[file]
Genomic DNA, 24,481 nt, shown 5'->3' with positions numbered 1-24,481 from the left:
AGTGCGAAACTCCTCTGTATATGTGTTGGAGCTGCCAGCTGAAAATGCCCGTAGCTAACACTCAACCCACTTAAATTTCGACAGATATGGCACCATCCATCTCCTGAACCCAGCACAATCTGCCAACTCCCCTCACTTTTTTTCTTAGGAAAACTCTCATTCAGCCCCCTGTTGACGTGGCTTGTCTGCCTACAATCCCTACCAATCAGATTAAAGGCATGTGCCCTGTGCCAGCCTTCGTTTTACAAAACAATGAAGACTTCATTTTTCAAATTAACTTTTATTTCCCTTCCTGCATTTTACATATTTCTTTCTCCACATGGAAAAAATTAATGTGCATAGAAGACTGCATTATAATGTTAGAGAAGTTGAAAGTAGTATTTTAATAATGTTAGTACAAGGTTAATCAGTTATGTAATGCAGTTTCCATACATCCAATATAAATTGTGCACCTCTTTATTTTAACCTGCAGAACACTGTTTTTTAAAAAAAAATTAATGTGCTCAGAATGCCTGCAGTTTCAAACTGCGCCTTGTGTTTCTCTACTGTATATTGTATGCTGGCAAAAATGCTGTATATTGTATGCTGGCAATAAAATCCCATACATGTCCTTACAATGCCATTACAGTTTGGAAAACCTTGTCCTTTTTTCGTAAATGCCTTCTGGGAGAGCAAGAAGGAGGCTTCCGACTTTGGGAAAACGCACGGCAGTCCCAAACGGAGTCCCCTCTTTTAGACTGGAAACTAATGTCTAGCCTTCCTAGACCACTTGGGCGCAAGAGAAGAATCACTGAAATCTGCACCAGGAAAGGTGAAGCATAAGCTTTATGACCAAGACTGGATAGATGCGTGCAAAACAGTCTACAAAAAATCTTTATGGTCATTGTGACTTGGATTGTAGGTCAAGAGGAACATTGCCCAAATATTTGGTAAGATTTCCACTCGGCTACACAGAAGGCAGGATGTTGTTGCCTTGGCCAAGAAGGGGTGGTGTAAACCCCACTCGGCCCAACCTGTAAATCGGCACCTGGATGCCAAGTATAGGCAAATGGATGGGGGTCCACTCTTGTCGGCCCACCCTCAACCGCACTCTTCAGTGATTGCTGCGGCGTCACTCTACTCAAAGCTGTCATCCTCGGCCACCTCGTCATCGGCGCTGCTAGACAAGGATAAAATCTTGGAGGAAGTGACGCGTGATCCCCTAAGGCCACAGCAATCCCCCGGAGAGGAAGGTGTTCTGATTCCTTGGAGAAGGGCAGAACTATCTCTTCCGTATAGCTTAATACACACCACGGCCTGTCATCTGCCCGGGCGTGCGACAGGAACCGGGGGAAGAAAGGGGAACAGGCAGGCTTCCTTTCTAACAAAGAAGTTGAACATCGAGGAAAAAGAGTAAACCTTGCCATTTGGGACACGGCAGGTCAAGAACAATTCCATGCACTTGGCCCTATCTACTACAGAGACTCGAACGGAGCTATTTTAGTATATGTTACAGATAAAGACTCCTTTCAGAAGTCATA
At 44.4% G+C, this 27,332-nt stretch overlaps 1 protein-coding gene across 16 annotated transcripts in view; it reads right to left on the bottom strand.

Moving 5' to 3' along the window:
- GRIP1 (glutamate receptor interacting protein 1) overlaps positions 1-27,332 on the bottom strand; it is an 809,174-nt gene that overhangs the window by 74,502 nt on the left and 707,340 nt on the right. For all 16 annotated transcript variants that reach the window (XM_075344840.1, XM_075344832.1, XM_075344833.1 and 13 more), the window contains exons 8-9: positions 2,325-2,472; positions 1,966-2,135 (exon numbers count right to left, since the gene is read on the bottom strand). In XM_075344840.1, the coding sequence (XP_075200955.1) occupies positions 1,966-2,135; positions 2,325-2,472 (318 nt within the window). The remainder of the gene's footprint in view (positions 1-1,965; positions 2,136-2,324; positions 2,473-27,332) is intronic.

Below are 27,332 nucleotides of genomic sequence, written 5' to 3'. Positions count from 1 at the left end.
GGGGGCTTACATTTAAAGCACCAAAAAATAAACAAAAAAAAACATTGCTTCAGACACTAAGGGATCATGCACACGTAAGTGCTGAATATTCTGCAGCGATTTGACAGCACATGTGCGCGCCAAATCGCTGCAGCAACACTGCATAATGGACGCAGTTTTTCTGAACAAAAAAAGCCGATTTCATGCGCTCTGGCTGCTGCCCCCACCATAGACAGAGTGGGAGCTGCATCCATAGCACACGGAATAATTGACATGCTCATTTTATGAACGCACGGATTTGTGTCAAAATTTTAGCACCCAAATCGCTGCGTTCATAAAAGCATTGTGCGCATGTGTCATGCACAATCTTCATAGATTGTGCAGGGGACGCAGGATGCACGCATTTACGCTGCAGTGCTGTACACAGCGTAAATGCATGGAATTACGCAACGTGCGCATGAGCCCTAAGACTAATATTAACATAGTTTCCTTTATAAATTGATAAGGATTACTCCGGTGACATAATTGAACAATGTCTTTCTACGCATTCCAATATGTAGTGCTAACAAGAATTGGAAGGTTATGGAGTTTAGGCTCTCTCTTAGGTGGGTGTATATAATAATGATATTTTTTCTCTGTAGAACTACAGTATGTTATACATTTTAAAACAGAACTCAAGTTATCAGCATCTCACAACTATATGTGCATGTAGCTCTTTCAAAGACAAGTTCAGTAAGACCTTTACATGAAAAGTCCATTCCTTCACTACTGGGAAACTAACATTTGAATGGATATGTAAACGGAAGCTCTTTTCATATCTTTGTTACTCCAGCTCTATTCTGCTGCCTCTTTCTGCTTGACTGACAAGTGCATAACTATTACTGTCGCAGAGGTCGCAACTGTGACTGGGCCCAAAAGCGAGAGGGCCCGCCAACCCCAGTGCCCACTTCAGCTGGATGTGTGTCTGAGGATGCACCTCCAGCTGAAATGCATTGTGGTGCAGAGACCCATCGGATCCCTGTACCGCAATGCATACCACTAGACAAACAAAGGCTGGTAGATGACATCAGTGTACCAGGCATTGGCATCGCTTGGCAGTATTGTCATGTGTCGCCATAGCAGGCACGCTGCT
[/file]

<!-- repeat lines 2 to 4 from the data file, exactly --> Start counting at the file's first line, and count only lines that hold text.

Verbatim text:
AGTGCGAAACTCCTCTGTATATGTGTTGGAGCTGCCAGCTGAAAATGCCCGTAGCTAACACTCAACCCACTTAAATTTCGACAGATATGGCACCATCCATCTCCTGAACCCAGCACAATCTGCCAACTCCCCTCACTTTTTTTCTTAGGAAAACTCTCATTCAGCCCCCTGTTGACGTGGCTTGTCTGCCTACAATCCCTACCAATCAGATTAAAGGCATGTGCCCTGTGCCAGCCTTCGTTTTACAAAACAATGAAGACTTCATTTTTCAAATTAACTTTTATTTCCCTTCCTGCATTTTACATATTTCTTTCTCCACATGGAAAAAATTAATGTGCATAGAAGACTGCATTATAATGTTAGAGAAGTTGAAAGTAGTATTTTAATAATGTTAGTACAAGGTTAATCAGTTATGTAATGCAGTTTCCATACATCCAATATAAATTGTGCACCTCTTTATTTTAACCTGCAGAACACTGTTTTTTAAAAAAAAATTAATGTGCTCAGAATGCCTGCAGTTTCAAACTGCGCCTTGTGTTTCTCTACTGTATATTGTATGCTGGCAAAAATGCTGTATATTGTATGCTGGCAATAAAATCCCATACATGTCCTTACAATGCCATTACAGTTTGGAAAACCTTGTCCTTTTTTCGTAAATGCCTTCTGGGAGAGCAAGAAGGAGGCTTCCGACTTTGGGAAAACGCACGGCAGTCCCAAACGGAGTCCCCTCTTTTAGACTGGAAACTAATGTCTAGCCTTCCTAGACCACTTGGGCGCAAGAGAAGAATCACTGAAATCTGCACCAGGAAAGGTGAAGCATAAGCTTTATGACCAAGACTGGATAGATGCGTGCAAAACAGTCTACAAAAAATCTTTATGGTCATTGTGACTTGGATTGTAGGTCAAGAGGAACATTGCCCAAATATTTGGTAAGATTTCCACTCGGCTACACAGAAGGCAGGATGTTGTTGCCTTGGCCAAGAAGGGGTGGTGTAAACCCCACTCGGCCCAACCTGTAAATCGGCACCTGGATGCCAAGTATAGGCAAATGGATGGGGGTCCACTCTTGTCGGCCCACCCTCAACCGCACTCTTCAGTGATTGCTGCGGCGTCACTCTACTCAAAGCTGTCATCCTCGGCCACCTCGTCATCGGCGCTGCTAGACAAGGATAAAATCTTGGAGGAAGTGACGCGTGATCCCCTAAGGCCACAGCAATCCCCCGGAGAGGAAGGTGTTCTGATTCCTTGGAGAAGGGCAGAACTATCTCTTCCGTATAGCTTAATACACACCACGGCCTGTCATCTGCCCGGGCGTGCGACAGGAACCGGGGGAAGAAAGGGGAACAGGCAGGCTTCCTTTCTAACAAAGAAGTTGAACATCGAGGAAAAAGAGTAAACCTTGCCATTTGGGACACGGCAGGTCAAGAACAATTCCATGCACTTGGCCCTATCTACTACAGAGACTCGAACGGAGCTATTTTAGTATATGTTACAGATAAAGACTCCTTTCAGAAGTCATA
At 44.4% G+C, this 27,332-nt stretch overlaps 1 protein-coding gene across 16 annotated transcripts in view; it reads right to left on the bottom strand.

Moving 5' to 3' along the window: